Samsung’s new Galaxy Book 2 is moving away from Intel hardware, as the second-generation device ditches the Core M3 and Core i5 configuration options for a Qualcomm Snapdragon 850. The high-end system on a chip (SoC) combines a powerful octa-core processor with an onboard graphics processor for solid all-round performance and efficiency. But that’s not all the new Samsung 2-in-1 has to offer.
The original Galaxy Book was a valiant effort to create a versatile modern 2-in-1, and we found it to be light and powerful, and noted that it came with a beautiful display. But a lackluster battery life and terrible keyboard meant that it didn’t hold a candle to some of our favorite 2-in-1s like Microsoft’s Surface Pro. The Galaxy Book 2, however, appears to have taken great strides to fix its predecessor’s most glaring problems.
For starters, its battery life is supposedly far more impressive. While we don’t have raw watt-hour numbers for it, Samsung claims that when it’s running the Windows 10 S operating system it ships with, it can achieve as much as 20 hours. While we’d expect that to be in ideal scenarios, the company only claimed a life of 11 hours with the original Galaxy Book, so that gives us hope for great improvement to its life between charges. Fast charging, too, means that downtime with this device should be minimal, even for heavy users.
Alongside the new Qualcomm SoC Samsung has maintained the same 4GB of memory, though it has upped the default storage from 64GB with the last generation to a respectable 128GB as the default this time around. The display has received a bump in resolution, too, offering 216 pixels per inch with its 2,160 x 1,440 panel.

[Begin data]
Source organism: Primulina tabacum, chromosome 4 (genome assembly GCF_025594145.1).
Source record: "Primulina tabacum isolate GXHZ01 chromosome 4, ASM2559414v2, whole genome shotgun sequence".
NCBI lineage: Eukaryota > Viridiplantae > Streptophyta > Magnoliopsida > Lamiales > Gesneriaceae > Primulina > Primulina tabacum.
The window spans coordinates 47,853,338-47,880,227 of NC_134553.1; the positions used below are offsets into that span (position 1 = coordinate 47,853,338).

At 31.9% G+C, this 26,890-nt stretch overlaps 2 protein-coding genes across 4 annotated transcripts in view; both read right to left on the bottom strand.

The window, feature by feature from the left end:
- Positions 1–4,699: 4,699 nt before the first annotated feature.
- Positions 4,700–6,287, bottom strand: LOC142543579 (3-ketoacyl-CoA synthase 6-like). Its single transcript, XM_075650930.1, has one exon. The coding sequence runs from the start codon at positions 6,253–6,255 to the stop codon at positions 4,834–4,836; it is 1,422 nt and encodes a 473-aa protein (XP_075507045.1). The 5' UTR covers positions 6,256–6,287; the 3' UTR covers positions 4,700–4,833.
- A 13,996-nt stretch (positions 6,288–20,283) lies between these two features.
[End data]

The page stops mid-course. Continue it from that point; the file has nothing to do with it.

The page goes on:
The physicality of the device hasn’t changed much. The curved corners of the Galaxy Book have been made more square on the Galaxy Book 2, and the bezels have been slimmed down slightly — but not enough to significantly hinder your grip while it’s being used as a tablet. Most interestingly, the Galaxy Book 2 now contains an integrated stand, similar to the stand on other 2-in-1 devices, like the Surface Pro 6.
The new-generation 2-in-1 is a little larger and heavier as well, though not so much that we’re concerned about portability.
Other new features include built-in Gigabit LTE connectivity. This was optional with the original Galaxy Book, but Samsung claims that implementing it for everyone will allow every user to remain connected at high speed at all times. Its ports include a pair of USB-C, a MicroSD card reader, and a 3.5mm headphone jack.
The Samsung Galaxy Book 2 is set to go on sale at an entry-level price point of $1,000 and will be available in AT&T, Microsoft, and Samsung’s stores on November 2. Those wishing to try before they buy will be able to test it out in AT&T, Sprint, and Verizon stores later in the month.